Dr. Jaquish:                         Yeah. And so within 18 months, it was totally reversed. So like I said, there’s thousands of studies that talk about the force that’s associated with impact, but then the studies conclude, but these forces aren’t practical for anyone other than high performance athlete. Untrue, it’s just the way they’re applied. So that’s what the devices at OsteoStrong do. They are incredibly effective. They’re incredibly quick. It takes just a few minutes to go through the protocol and you can only go through it once a week, because bone has a very different metabolic rate than musculature or your lungs or whatever, from a different kind of exercise. We don’t call it exercise.

Dr. Weitz:                            So are they going through a short range of motion or are they just holding one position?

Dr. Jaquish:                         Well, that’s a great question. A lot of people who don’t really look at the technology thoroughly make a mistake and call it isometrics. It is not, because there is a range of motion, but the range of motion comes from the compression of bone.

Dr. Weitz:                            Aren’t you compressing the joint still?

Dr. Jaquish:                         Yeah, oh yeah, of course. And then the joints adapt also based on what we learn from the Benjamin and Ralphs study in 1996. You put axial compression through a joint, which is where the joint is the most optimized, and you grow… There’s fibrocartilage growth that thickens the tendons and ligaments around the joint capsule, so making the joint stronger, more powerful. And not that even somebody who’s bone on bone, there’s still going to be bone on bone, but they’re going to have a better support of joint and that can cut down on their pain.

Dr. Weitz:                            Now it’s not really physiological in a sense that, normally, you would sit down and you would stand up, or you would push yourself away. You’re normally using your muscles through a range of motion when you’re doing activities and weight training is really designed to duplicate some of those normal activities. But this is-

Dr. Jaquish:                         Not at all. When you move something… If you watch movers, guys who professionally move stuff, they don’t use a full range of motion. They’re trying to be efficient with the way they move their body. They’re not going to squat all the way down when they go to pick up the piano to make sure they get a full range of motion. That is not how we functionally move at all. But if you look at a runner, if you look at a sprinter, you use seven degrees of flection behind your knee where you have 180 degrees available. Why don’t you use 180 when you sprint? Because you wouldn’t go anywhere. That’s why. So it’s a full range. Now, full range has its place for sure.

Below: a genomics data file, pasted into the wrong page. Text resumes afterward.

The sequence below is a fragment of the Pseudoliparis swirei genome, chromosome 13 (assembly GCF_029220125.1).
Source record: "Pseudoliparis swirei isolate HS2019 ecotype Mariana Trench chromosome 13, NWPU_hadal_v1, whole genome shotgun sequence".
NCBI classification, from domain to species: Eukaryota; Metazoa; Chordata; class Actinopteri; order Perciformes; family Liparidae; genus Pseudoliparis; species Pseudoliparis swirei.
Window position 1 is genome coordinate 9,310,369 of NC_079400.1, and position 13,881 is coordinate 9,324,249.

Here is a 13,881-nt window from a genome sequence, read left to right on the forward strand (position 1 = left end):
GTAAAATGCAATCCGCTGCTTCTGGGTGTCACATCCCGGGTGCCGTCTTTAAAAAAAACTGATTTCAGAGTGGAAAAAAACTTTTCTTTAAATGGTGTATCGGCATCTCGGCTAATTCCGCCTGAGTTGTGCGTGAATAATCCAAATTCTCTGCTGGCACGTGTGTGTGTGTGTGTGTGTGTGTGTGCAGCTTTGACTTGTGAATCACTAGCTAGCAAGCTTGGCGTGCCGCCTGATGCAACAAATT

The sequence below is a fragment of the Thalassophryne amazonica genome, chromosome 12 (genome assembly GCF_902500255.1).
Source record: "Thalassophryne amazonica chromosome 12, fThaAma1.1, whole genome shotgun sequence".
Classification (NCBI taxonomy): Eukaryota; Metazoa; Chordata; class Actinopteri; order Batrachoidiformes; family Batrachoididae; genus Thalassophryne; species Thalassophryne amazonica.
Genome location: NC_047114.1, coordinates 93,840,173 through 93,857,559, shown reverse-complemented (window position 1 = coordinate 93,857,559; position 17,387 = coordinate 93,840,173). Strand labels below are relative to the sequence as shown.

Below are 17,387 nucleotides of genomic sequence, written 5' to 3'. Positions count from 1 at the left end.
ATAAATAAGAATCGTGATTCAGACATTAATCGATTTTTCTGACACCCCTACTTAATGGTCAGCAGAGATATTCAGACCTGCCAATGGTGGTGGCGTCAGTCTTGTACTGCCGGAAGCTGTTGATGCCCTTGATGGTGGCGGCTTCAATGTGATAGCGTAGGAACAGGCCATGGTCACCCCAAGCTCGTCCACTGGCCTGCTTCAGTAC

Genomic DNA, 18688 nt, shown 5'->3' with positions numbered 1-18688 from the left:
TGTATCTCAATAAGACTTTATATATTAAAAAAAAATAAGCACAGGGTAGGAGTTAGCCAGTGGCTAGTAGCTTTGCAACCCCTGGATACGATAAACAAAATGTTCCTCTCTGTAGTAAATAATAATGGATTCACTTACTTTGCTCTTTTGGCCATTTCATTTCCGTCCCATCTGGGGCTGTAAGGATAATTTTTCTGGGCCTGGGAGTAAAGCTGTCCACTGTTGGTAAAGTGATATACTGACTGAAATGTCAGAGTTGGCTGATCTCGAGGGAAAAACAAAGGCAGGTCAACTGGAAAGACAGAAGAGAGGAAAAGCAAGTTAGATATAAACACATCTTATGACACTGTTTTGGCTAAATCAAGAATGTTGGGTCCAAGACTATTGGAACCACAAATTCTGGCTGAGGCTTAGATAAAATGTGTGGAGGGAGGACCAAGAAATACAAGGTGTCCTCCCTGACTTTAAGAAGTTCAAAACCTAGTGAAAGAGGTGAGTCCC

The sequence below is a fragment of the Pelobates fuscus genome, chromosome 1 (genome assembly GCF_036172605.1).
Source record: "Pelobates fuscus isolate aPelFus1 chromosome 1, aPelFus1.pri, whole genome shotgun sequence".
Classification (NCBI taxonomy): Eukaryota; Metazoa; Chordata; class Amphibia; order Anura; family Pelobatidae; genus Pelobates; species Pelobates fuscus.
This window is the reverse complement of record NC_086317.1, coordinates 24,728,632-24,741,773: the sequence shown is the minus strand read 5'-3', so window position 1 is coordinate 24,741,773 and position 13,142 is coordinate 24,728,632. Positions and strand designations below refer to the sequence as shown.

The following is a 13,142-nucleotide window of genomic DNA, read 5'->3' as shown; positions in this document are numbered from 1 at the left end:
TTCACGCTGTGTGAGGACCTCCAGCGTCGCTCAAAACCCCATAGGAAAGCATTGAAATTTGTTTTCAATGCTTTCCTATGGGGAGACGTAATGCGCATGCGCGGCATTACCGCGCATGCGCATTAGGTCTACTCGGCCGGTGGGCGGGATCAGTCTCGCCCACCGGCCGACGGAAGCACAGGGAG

Dr. Weitz:                            If you were a football player and you were kneeling down. And when you’re coming up to block somebody, you’re going through starting maybe in a deep squat and coming up and pushing.

Dr. Jaquish:                         No.

Dr. Weitz:                            No?

Dr. Jaquish:                         No, you use your strongest range only. I train over 10 NFL players with my other product.  And no, you don’t… Full range of motion is nonsensical to athletes and to functional movement. Now, sometimes we go to a deeper range of motion, like getting off the toilet for activities of daily living for elderly people.

Dr. Weitz:                            Right.

Dr. Jaquish:                         You have that discussion with your patients all day long. Because somebody who has a knee injury, getting off the toilet, it got a little harder.  They’re talking to you about it, how do I improve the joint health?  How do I… Activities of daily living full range of motion.  But if you’re looking at performance movements, not at all